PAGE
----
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Old 27-01-15, 10:26   #1
Join Date: Dec 2011
Location: Hungary
Posts: 2,377
Default TRNG - Screen timer types

Screen timers are timers you can see on the screen.
See about the customization of the look of the timer on the screen in this text tutorial:


The classic screen timer:

The classic screen timer is what you see running on the screen in TRLR when Lara and Von Croy are racing in Angkor Wat.
You need to type Timer=ENABLED at the level in the Script or else you won’t see this timer on the screen.

The timer could be controlled in some new ways in TRNG:

- F86 in “show” mode: puts the timer on the screen, starts it and turns it to 0.
- F86 in “hide” mode: removes the timer off the screen and stops it.
- C20 to study the value that the timer shows.
- See this tutorial to control the screen timer with variables:


= Adjust the timer to a required time.
= Running the timer in hidden mode (i.e. when the timer is not on the screen).
= Studying if the timer is hidden or not.
= Studying the value that the timer shows. (An extracted version of C20.)

TRNG screen timer:

You need to use Local Long Timer or Global Long Timer variables if you want to use the TRNG screen timer. Even if you are not a TRNG expert to use variables, don’t be afraid of Local/Global Long Timer now, because when you choose between Local/Global variable, then this is all you need to know now:

- If you choose Local Long Timer, that means the timer will keep its value only on the actual level.
- If you choose Global Long Timer, that means the timer will keep its value even in the further levels.

These are the triggers to use TRNG screen timer:

- F264 will start the timer.
- F265 will stop the timer.
- F266, F267 or F268 will define the time from which the decreasing timer starts/where the increasing timer stops.
- F269 will put the timer on the screen.
- F270 will take the timer off the screen.

If you don’t know which screen timer to choose (the classic or the TRNG one), then see they have some different features as well.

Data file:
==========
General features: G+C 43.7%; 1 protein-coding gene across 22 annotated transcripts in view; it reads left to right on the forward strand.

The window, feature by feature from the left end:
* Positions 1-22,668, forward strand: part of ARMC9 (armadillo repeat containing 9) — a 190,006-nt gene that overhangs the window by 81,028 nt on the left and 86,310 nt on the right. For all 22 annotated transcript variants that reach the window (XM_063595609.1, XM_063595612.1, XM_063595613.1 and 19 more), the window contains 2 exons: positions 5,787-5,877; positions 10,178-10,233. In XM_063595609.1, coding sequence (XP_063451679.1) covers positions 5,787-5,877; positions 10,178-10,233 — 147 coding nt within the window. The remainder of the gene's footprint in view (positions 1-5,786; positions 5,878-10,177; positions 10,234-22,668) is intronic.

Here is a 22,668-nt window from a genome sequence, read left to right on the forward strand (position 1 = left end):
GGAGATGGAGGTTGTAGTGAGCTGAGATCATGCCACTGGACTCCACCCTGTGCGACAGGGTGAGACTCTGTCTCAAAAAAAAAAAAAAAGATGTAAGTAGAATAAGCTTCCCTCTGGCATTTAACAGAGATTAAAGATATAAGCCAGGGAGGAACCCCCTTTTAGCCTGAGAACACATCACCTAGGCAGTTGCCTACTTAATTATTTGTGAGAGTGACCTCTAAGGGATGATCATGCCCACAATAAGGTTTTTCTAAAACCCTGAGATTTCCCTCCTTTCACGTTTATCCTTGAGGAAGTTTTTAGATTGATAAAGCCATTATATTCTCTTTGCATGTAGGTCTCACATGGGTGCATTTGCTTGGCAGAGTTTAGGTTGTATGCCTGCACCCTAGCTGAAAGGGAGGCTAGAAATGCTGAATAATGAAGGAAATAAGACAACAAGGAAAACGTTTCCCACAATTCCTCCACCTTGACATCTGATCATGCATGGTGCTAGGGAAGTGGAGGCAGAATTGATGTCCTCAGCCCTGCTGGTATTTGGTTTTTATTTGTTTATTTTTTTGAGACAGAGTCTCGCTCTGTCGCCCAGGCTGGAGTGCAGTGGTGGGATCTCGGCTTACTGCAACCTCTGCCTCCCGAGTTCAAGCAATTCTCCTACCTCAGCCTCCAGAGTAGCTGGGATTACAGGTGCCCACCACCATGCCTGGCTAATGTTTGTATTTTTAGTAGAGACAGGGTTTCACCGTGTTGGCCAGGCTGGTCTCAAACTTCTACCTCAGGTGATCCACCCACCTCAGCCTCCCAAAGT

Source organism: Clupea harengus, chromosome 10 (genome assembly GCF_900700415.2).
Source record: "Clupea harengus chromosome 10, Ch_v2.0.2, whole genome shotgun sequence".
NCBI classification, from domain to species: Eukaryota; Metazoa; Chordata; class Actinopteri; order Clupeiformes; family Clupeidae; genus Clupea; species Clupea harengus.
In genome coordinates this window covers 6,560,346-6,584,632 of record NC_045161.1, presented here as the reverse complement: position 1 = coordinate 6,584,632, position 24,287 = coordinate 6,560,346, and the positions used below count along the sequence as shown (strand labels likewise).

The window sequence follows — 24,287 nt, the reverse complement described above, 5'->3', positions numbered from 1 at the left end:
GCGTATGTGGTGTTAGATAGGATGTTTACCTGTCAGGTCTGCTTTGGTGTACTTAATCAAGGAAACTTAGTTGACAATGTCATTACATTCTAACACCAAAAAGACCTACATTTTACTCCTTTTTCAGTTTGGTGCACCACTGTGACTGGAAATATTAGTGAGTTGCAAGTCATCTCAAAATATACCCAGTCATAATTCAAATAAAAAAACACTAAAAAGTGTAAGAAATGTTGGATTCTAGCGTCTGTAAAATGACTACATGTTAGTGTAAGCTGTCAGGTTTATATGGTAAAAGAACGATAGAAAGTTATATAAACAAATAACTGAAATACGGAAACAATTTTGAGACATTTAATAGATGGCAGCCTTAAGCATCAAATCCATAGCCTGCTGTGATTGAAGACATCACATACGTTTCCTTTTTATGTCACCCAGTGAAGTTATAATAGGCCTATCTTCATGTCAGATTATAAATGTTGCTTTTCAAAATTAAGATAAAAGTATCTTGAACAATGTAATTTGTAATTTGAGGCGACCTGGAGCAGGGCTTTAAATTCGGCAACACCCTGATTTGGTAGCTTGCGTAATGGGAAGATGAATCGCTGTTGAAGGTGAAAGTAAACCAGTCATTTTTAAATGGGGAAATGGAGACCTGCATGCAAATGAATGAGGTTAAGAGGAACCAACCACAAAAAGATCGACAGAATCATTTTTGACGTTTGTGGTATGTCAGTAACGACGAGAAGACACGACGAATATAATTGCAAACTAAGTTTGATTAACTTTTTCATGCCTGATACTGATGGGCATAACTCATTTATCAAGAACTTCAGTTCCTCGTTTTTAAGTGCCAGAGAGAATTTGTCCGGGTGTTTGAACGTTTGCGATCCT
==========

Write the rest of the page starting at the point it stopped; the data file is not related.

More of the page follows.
- If you want to force a new value for the timer, then use a “Variables. Numeric” FLIPEFFECT trigger (eg. F232 or F263) to force the new value (in tick frames) in Local/Global Long Timer, or just to modify the actual timer value with a given value (eg. F285).

- Some text features are probably not useful with TRNG screen timers. See eg. text color customization. If it is a problem for you, then skip F264-F270 triggers, and do something else with Local/Global Long Timer:
Put the ID of the Local/Global Long Timer into an extra string (see NG Center/References for variable IDs), and print/remove that string on/off the screen with “Text. Print” FLIPEFFECT triggers.
The triggers - that will print the text on the screen and an F285 that will add 1 (i.e. 1 tick frame) to that variable– must be placed in a GT_ALWAYS GlobalTrigger. So the GlobalTrigger will refresh the time value on the screen continuously, i.e. frame by frame, as if it were a real timer. - Now you can form the timer with a trigger that works for texts printed by “Text. Print” FLIPEFFECT triggers: see eg. TextFormat Script command for the color of some “Text. Print” FLIPEFFECT texts.
Disable the GlobalTrigger to stop the timer.

Printing object timers on the screen:

A52 will type the actual timer value of the given timed object on the screen.

Made using TRNG
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